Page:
Night golf tournament coming to Willow Creek
EAGLE-VAIL ” Tee times can be strange.
A foursome sometimes may start at 8:27 a.m. ” not 8:26 or 8:28 ” because the starter sends groups out every 9 minutes.
Here’s an even odder tee time ” 9 p.m. on July 28.
The Eagle-Vail Golf Club is holding the Nitelite Golf Tournament Saturday after next at the Willow Creek Par-3 with a shotgun start after the sun goes down. It’s a two-person scramble ($40 per person) with part of the proceeds going to The First Tee program.
“The First Tee is a non-profit program that helps teach life skills through golf to all children,” Eagle-Vail head pro Ben Welsh said. “But it’s more directed to underprivileged children who cannot get into golf otherwise.”
The Eagle-Vail staff will line the greens of the 9-hole course with glow sticks. The flags will be fluorescent, as will the tee boxes. Golfer will get a glowing necklace so other players can see them, two glow-in-the-dark golf balls, a course bag tag and a glow-in-the-dark mug.
No word from the rules committee yet as to whether the mug may be used as a ball marker.
“I played in one before (in Denver) which was really fun,” Welsh said. “If you’ve ever tried hitting your ball with your eyes closed, it’s not very easy. Doing it at night time is similar.”
Strangers in the night
Willow Creek has long been a good place for beginners and families to play, not to mention anyone needed to work on their short game. The fifth hole at 125 yards is the longest on the 781-yard course.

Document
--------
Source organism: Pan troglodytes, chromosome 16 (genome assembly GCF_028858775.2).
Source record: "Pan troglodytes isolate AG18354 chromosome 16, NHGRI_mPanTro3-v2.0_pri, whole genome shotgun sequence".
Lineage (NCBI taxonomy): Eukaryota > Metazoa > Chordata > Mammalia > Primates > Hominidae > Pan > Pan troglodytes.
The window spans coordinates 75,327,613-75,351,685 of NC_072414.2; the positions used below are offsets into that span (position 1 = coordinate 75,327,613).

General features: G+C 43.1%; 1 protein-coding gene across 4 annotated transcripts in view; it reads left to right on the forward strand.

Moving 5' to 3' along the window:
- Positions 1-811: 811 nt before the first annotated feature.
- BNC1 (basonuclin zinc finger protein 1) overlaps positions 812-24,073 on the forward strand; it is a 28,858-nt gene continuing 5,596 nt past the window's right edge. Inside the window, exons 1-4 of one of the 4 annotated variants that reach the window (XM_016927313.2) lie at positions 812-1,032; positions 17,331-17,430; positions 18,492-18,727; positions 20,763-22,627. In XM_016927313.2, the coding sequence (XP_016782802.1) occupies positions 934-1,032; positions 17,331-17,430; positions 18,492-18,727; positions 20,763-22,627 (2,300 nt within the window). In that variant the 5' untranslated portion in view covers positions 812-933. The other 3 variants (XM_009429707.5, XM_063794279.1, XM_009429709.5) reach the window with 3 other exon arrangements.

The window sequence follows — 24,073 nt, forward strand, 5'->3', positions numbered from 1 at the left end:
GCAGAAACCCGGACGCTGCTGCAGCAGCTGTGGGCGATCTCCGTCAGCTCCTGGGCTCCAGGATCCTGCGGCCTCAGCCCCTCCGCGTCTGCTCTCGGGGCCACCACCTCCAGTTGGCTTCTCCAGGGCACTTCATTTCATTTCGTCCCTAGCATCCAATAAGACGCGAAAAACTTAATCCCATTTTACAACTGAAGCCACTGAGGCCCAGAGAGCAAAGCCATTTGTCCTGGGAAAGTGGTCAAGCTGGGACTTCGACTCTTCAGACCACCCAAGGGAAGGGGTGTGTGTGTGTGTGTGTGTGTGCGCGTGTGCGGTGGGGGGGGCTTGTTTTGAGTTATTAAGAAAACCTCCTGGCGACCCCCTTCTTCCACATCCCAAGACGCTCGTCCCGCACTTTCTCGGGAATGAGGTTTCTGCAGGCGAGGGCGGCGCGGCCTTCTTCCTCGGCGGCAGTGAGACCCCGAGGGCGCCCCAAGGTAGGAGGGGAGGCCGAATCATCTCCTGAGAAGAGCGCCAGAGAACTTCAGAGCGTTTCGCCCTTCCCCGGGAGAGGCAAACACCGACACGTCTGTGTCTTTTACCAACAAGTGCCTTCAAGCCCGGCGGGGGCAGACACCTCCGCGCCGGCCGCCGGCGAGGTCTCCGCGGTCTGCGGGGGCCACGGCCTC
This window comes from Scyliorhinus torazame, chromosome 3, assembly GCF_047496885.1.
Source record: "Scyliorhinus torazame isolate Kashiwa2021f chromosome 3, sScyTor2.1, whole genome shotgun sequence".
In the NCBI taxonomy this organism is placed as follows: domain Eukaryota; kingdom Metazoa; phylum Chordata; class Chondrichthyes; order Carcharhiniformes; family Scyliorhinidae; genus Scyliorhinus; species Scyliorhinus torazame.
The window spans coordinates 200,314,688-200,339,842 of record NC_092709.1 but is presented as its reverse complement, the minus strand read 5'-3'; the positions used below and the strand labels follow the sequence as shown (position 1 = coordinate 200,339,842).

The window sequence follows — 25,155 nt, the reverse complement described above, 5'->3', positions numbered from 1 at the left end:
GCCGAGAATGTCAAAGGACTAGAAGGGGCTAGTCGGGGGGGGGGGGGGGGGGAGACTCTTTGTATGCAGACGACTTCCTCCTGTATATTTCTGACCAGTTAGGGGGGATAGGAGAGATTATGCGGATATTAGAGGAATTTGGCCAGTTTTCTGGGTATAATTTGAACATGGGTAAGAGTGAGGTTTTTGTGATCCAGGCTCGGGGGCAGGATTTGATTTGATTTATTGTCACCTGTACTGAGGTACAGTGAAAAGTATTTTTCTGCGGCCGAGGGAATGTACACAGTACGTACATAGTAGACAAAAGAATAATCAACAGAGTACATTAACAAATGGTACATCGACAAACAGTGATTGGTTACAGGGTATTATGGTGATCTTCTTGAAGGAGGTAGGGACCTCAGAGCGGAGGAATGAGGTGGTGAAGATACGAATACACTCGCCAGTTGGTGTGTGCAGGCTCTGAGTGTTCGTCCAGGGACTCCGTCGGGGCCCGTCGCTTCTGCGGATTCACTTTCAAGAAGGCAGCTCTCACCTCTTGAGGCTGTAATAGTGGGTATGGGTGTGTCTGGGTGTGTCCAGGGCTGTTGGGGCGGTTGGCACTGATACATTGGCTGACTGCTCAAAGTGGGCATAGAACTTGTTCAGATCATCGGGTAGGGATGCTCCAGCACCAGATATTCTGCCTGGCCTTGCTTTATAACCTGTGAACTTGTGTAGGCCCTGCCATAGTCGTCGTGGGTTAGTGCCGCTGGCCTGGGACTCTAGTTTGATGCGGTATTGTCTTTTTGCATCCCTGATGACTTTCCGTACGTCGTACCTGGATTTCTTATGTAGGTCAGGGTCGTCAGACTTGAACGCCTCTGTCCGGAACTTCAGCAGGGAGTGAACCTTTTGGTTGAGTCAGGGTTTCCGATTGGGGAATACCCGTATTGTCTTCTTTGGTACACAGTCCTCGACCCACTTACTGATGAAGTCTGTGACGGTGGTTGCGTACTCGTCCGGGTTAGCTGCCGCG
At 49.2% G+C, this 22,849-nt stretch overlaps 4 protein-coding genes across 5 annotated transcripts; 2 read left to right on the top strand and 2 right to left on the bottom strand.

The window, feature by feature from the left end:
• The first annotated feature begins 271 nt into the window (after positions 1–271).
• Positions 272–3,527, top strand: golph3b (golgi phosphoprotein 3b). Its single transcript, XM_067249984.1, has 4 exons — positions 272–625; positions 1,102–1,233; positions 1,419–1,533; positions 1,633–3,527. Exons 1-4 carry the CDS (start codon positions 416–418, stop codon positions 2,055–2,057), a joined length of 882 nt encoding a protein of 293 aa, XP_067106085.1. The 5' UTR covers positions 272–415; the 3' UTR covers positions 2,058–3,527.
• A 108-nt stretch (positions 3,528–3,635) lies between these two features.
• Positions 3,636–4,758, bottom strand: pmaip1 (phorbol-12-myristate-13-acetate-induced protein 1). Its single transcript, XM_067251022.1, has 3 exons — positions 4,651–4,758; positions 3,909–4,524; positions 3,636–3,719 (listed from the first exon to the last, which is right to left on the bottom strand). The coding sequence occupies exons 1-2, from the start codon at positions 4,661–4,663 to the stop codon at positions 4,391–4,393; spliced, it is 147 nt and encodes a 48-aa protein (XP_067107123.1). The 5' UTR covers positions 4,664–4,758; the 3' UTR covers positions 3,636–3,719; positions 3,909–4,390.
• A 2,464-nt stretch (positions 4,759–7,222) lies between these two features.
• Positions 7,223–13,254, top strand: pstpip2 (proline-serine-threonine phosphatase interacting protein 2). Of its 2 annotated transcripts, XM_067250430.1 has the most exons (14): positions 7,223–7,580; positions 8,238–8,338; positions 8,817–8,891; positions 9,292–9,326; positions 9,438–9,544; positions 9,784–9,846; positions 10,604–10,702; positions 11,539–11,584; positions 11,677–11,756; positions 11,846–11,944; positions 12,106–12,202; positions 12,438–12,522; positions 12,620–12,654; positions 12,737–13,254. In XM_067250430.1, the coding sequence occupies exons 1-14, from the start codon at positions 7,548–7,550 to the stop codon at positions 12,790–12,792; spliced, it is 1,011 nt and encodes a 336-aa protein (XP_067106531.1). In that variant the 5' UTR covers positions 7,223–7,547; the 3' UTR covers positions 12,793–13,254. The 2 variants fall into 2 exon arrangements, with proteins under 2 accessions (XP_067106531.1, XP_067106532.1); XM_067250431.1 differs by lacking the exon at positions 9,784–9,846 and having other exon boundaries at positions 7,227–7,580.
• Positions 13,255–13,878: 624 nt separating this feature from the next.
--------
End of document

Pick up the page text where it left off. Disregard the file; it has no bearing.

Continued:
But at night, things should get interesting.
“It’s all hand-eye coordination because you can usually see your swing,” said Kyle Tudor, who is helping organize the tournament. “You can usually see your stance. Now, you can’t see your club.”
The fifth hole is a challenge when the sun’s up. The green is small, guarded by a hill to the left and in back with a gully and water in front.
Nos. 6 and 8 are drop shots ” the later is a half sand wedge at most ” which will spice things up.
“They are going to be pretty extreme,” Tudor said. “We are going to have a lot of glow sticks out there to mark the water and let everybody know where things are. We don’t want golfers swimming. It should be a good time.
Speaking of swimming, water crosses No. 1 and is the big obstacle on No. 9.
“The best part is with a glow-in-the-dark ball, when you hit it in the water, you can still see it glowing,” Welsh joked.
While teeing off under the stars will likely be the most intimidating part for players, Welsh thinks it’s putting that could be difficult, even though Will Creek’s greens are pretty much flat.
“Putting is more challenging than you think,” he said. “Judging distance at night is difficult. You never know. You can see the glow stick and you know where to hit it. But as you get close to the green, it’s tough to tell.”
And that, according Welsh, even with the scramble format, could make the winning score about even par.
For those who might have an errant shot or two, there will be extra fluorescent golf balls on sale. The evening starts with a barbecue at 8 with a chipping and putting contest. Awards will follow at the end of the round.
For more information about the tournament, call (970) 949-5267.
Sports Editor Chris Freud can be reached at 748-2934 or email@example.com.
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